Non-legal lots are created when a lot is sold by deed. State law dictates the process by which a lot can be created. If the process is not followed, the lot becomes a non-legal lot and the city is prohibited from issuing permits for development.
An innocent purchaser happens when a lot is purchased from a seller who unknowingly has created a non-legal lot. The buyer, ignorant of the lot’s status, attempts to develop the property, but can’t.
The proposed amendment would allow development if that development doesn’t adversely affect the public interest. Public interest is further defined in the amendment.
Council also agreed to move forward with Phase 2 Consultant Design Contract with David Evans and Associates. This is the second part of an August 2017, action by Council approving the project design in two phases.
The preferred alternative from six proposals was option #5, which calls for elevating Trent Avenue (State Highway 290), by 10 feet, and elevating Barker Road by approximately 32 feet where it passes over the BNSF rails to Trent.
The junction at Barker and Trent will be a two-lane roundabout. Barker road will have limited use during construction, which should take 18 to 24 months to complete. The project will leave in place the two BNSF bridges over Wellesley Avenue. Total estimated project cost is $19 million, of which nearly $16 million has been raised.
Council also agreed to move contracts for street maintenance and street sweeping forward for consideration.
On February 13th, Council will hold its Winter Workshop. The meeting will be in Council Chambers commencing at 8:30 AM. There will be no regular council meeting that evening.
Please Join us for the Next City Council Meeting on February 6th.
January 16, 2018...
Last week Council passed two ordinance modifications dealing with nuisances and unfit dwellings to a second reading. These revised ordinances added provisions to deal with chronic (repeat) nuisance properties, such as drug houses, squatters, accumulations of garbage, health and safety hazards, etc. Both ordinance revisions were passed unanimously.
The City has remedies for abatement of unfit dwellings, but cost recovery is limited under State law. State law does, however, provide an option to maximize abatement cost recovery on unfit dwellings, buildings, and structures. The adopted code revision is designed to take advantage of that provision.
Council authorized the City Manager to award the bid for Appleway Trail section, Sullivan to Corbin, to Wm. Winkler Company. The contract will provide for the basic trail plus furnishing and installing a restroom facility. Total project cost is $1,972,690 plus applicable sales tax.
With the Hirst decision by the State Supreme Court, and five bills pending in the Legislature to attempt to address various facets of that decision and the resulting discord in property development, Council heard a presentation by Spokane County Water Resources Manager Mike Hermanson on water banking and how the system works.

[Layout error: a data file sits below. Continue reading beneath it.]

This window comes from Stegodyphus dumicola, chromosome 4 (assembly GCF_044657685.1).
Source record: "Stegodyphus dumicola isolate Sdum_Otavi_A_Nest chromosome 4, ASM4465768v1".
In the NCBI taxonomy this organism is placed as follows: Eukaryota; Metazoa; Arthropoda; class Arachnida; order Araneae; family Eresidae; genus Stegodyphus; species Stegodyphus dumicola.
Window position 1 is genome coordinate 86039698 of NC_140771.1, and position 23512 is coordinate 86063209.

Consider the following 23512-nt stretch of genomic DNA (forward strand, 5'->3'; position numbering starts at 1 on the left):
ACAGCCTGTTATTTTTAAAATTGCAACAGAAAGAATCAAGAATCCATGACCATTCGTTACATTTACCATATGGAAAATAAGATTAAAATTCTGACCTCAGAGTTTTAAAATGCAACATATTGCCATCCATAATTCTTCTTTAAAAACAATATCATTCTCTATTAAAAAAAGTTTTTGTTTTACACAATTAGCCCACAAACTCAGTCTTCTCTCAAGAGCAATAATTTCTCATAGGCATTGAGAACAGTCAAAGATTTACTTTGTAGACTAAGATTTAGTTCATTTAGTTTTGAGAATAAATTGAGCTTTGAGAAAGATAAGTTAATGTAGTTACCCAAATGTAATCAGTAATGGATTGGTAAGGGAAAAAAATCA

Water banking is intended to reallocate water levels that are purported to be reduced by the addition of other wells. This appears to be a one size fits all solution to a problem that may or may not exist, and varies from place to place. Focus is on a possible legislative solution.
The City of Spokane Valley, in recognition of the long and outstanding service of Mike Dempsey to the City as its Hearing Examiner, issued a Proclamation of Appreciation to him. Mr. Dempsey has served in that capacity for the City as part of the contract with the County for his services since its inception in 2003.
The City maintains an Intelligent Transportation System (ITS) to connect City traffic signals to the Washington State Department of Transportation I-90 ITS trunk line, the Spokane Regional Transportation Management Center and to provide redundancy to the City’s signal system. Discussion of the system centered on budget ($499,845), need for all the addition to the system, and problems thus far encountered in attempting to complete the project modification, creating over-budget projections.
A pavement preservation project on Argonne Road from Broadway, north to Indiana with an expected cost of $640,000 was discussed. The project is part of a six-year Transportation Improvement Program that includes portions of roadway that have been improved, reducing the need for funding. Plans include returning a portion of granted funds for the section(s) that don’t need to be resurfaced.
Council was presented information on the process to annex. Legal authority, requirements, and available methods of annexation were discussed. Unincorporated land contiguous to Spokane Valley may be annexed into city limits through 1) Voter initiated election; 2) City Council initiated election; or 3) Direct petition. Reasons for annexation are numerous, such as: offering a voice in local government, lower utility rates, services, etc. Reasons against annexation include: avoidance of city regulations, don’t want to live in a city, business reasons.
PLEASE NOTE: There will not be a City Council meeting on January 23rd. Council members will be attending an Association of Washington Cities meeting in Olympia.
Please Join us for the Next City Council Meeting on January 30th.
The City Council holds more formal meetings the second and fourth Tuesday of each month and holds Study Sessions on the first and third Tuesday of each month. Agendas, minutes and background materials can be found on the City’s website: www.SpokaneValley.org by 5pm the Friday before each meeting.
Contact City of Spokane Valley:10210 E. Sprague Ave.